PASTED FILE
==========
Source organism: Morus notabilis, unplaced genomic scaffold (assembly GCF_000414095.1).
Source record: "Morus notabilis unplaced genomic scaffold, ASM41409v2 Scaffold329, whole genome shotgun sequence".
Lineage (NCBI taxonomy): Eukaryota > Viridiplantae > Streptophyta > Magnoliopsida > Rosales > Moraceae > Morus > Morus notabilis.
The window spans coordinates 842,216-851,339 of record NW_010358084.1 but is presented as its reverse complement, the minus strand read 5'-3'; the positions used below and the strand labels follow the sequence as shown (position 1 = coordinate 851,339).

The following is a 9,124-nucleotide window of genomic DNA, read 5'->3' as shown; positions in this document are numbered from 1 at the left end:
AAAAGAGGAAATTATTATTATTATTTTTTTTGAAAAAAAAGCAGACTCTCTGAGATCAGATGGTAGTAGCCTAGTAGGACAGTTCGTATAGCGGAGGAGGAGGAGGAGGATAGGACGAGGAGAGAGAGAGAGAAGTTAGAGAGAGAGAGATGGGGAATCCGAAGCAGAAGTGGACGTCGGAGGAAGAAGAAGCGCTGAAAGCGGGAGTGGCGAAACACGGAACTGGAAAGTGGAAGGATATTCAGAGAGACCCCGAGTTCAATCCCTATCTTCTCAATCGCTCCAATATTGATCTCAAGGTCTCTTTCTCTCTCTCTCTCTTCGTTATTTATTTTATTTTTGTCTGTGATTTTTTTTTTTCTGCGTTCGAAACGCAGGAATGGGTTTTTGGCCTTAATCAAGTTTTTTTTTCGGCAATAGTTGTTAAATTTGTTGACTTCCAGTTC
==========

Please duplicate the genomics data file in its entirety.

Source organism: Morus notabilis, unplaced genomic scaffold (assembly GCF_000414095.1).
Source record: "Morus notabilis unplaced genomic scaffold, ASM41409v2 Scaffold329, whole genome shotgun sequence".
Lineage (NCBI taxonomy): Eukaryota > Viridiplantae > Streptophyta > Magnoliopsida > Rosales > Moraceae > Morus > Morus notabilis.
The window spans coordinates 842,216-851,339 of record NW_010358084.1 but is presented as its reverse complement, the minus strand read 5'-3'; the positions used below and the strand labels follow the sequence as shown (position 1 = coordinate 851,339).

The following is a 9,124-nucleotide window of genomic DNA, read 5'->3' as shown; positions in this document are numbered from 1 at the left end:
AAAAGAGGAAATTATTATTATTATTTTTTTTGAAAAAAAAGCAGACTCTCTGAGATCAGATGGTAGTAGCCTAGTAGGACAGTTCGTATAGCGGAGGAGGAGGAGGAGGATAGGACGAGGAGAGAGAGAGAGAAGTTAGAGAGAGAGAGATGGGGAATCCGAAGCAGAAGTGGACGTCGGAGGAAGAAGAAGCGCTGAAAGCGGGAGTGGCGAAACACGGAACTGGAAAGTGGAAGGATATTCAGAGAGACCCCGAGTTCAATCCCTATCTTCTCAATCGCTCCAATATTGATCTCAAGGTCTCTTTCTCTCTCTCTCTCTTCGTTATTTATTTTATTTTTGTCTGTGATTTTTTTTTTTCTGCGTTCGAAACGCAGGAATGGGTTTTTGGCCTTAATCAAGTTTTTTTTTCGGCAATAGTTGTTAAATTTGTTGACTTCCAGTTC